The Large Indian Civet Viverra zibetha is a widespread species and has been recorded up to 2,420 m in Nepal (Appel et al.  2013), and up to 3,080 m in India (Khatiwara & Srivastava  2014). Its presence was documented in the riverine and Sal Shorea robusta forests, near human settlements (Ghimirey & Acharya 2014), grasslands and in thick bushes (Jnawali et al. 2011) as well as in the primary, secondary, degraded forest, scrubland and plantations areas (Duckworth 1997; Azlan 2003; Jennings & Veron 2011; Choudhury 2013; Chutipong et al. 2014). Due to its wide distribution across a variety of habitats, it is listed as Least Concern (LC) in IUCN Red List (Timmins et al. 2016). It is a ground dwelling (Lekagul & McNeely 1977; Duckworth 1997) solitary, nocturnal animal; with occasional records at daytime (Than et al. 2008; Gray et al. 2014). In this note, we documented its latrine site and its use pattern in the premises of the Institute of Forestry, Pokhara, using camera trap records.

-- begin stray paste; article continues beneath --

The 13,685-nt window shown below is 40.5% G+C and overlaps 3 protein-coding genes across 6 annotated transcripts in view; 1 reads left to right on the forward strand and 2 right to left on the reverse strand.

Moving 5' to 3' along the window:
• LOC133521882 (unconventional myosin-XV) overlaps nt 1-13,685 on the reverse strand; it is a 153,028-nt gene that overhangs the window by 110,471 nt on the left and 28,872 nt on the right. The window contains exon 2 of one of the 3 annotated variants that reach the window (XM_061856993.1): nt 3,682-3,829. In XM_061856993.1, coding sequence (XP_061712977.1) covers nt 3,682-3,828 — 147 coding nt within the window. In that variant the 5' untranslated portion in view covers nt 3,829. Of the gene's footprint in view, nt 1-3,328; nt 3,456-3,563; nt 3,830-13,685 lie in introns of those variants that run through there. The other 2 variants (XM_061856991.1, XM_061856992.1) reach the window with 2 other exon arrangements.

Study area

The Institute of Forestry (IOF), Pokhara campus is situated in Pokhara, Kaski district, Gandaki province of Nepal. We identified the latrine site of the Large Indian Civet during mammalian profile survey within Banpale forest, a legal asset of IOF, which mainly includes the natural Schima-Castanopsis forest; having species of Dalbergia, Albezia, Michelia, and Alnus. The Seti river is a perennial that flows within a close vicinity of the forest. The recorded latrine site was very close to the Marshyangdi hostel. Agricultural crops, vegetables, and banana gardens were found around the study site.


Material and methods